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The September core CPI was held down by prescription drug prices, which fell by 0.6%, and vehicle prices, which fell by 0.4%.
After four straight sub-consensus core CPI readings, we think the odds now favor reversion to the prior trend, 0.2%, over the next few months.
The back-to-back 0.3% increases in the core PPI in June and July represent the biggest two-month gain since mid-2013, so we now have to be on the alert for the August report, which will be released September 11, a week before the FOMC meeting. A third straight outsized gain--the trend before June's jump was only about 0.05% per month, and the year-over-year rate is still only 0.6%--would suggest something real is stirring in the numbers, rather than just noise.
October's retail sales figures confirm that consumers have adopted a more cautious mindset since the summer, when retail sales increased at a faster rate than incomes.
Retail sales fell sharply in September, highlighting that consumers still are spending only cautiously amid high economic uncertainty and falling real wages.
The chance of a self-inflicted, unnecessary weakening in the economy this year, and perhaps even a recession, has increased markedly in the wake of the president's announcement on Friday that tariffs will be applied to all imports from Mexico, from June 10.
The failure of labor market participation to increase as the economy has gathered pace, pushing unemployment down from its 10.0% peak to just 3.7%in September, is one of the biggest macro mysteries in recent years.
We pointed out in yesterday's Monitor that Fed Chair Yellen appears to be putting a good deal of faith in the idea that the recent upturn in core inflation is temporary. She argued that "some" of the increase reflects "unusually high readings in categories that tend to be quite volatile without very much significance for inflation over time".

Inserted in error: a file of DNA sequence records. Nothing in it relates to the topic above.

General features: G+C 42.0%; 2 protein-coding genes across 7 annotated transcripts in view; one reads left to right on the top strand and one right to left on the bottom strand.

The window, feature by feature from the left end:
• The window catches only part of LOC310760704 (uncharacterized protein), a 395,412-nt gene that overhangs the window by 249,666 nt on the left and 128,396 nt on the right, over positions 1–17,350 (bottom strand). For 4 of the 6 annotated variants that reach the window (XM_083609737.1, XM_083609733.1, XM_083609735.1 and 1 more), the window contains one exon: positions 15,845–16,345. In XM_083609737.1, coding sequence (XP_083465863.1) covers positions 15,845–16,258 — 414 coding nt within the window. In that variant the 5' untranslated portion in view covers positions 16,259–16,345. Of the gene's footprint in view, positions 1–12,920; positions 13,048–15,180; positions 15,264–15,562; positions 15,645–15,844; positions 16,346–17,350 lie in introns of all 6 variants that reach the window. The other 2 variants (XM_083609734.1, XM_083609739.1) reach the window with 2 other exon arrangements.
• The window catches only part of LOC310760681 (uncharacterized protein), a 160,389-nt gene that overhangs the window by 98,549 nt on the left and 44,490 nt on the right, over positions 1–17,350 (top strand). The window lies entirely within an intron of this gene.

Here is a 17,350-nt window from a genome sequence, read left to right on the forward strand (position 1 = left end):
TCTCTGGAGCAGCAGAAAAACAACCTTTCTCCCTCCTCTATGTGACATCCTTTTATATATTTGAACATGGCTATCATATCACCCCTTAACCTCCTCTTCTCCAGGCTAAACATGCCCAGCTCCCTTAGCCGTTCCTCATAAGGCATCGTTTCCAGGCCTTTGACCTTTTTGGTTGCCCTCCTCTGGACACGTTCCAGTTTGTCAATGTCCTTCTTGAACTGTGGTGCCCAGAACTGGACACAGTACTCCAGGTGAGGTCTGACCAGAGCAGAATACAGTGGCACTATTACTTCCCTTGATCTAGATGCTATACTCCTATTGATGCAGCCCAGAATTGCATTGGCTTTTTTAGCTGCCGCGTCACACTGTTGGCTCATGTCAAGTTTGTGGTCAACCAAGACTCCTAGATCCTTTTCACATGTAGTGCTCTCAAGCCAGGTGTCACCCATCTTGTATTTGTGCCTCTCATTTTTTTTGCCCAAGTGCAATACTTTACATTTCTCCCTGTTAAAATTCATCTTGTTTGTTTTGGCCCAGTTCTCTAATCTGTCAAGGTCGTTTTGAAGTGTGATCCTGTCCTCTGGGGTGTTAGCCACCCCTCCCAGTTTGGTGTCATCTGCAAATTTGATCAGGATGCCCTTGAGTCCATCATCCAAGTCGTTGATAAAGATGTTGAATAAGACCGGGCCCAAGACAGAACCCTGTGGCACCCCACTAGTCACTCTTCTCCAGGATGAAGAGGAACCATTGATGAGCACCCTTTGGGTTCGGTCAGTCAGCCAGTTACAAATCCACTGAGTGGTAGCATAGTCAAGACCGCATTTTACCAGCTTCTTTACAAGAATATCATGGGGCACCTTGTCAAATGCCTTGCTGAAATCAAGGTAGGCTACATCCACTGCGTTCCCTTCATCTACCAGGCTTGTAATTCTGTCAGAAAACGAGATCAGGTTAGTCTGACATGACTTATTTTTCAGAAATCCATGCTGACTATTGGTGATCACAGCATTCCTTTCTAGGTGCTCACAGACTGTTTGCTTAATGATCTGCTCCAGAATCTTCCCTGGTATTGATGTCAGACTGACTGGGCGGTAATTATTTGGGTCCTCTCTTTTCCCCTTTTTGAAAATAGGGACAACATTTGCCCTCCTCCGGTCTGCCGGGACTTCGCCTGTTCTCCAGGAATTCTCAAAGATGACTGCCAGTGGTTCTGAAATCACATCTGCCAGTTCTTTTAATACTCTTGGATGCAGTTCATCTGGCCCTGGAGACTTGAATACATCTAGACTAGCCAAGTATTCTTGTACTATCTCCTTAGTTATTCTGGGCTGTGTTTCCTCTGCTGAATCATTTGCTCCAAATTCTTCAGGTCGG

The 20bp increase in 10-year yields over the past month doesn't live up to the hype; bondmageddon it was not.
The failure of the core CPI to mean-revert in April, after the unexpected March drop, does not mean that the Fed can relax.
Our base case forecast for today's July core CPI is that the remarkable and unexpected run of weak numbers, shown in our first chart, is set to come to an end, with a reversion to the prior 0.2% trend.
In the absence of an unexpected surge in auto sales or a sudden burst of unseasonably cold weather, lifting spending on utilities, fourth quarter consumption is going to struggle to rise much more quickly than the 2.1% annualized third quarter increase.
We'd be surprised to see a repeat today of August's very modest 0.08% increase in the core CPI.
Chair Yellen has become quite good at not giving much away at her semi-annual Monetary Policy Testimony.
July's fifth straight undershoot to consensus in the core CPI was very different the previous four. Only one component--lodging away from home--prevented the first 0.2% month-to-month print since February.
Our default position for core durable goods orders over the next few months is that they will fall, sharply.
Today brings a huge wave of data, but most market attention will be on the June CPI, following the run of unexpectedly soft core readings over the past three months.
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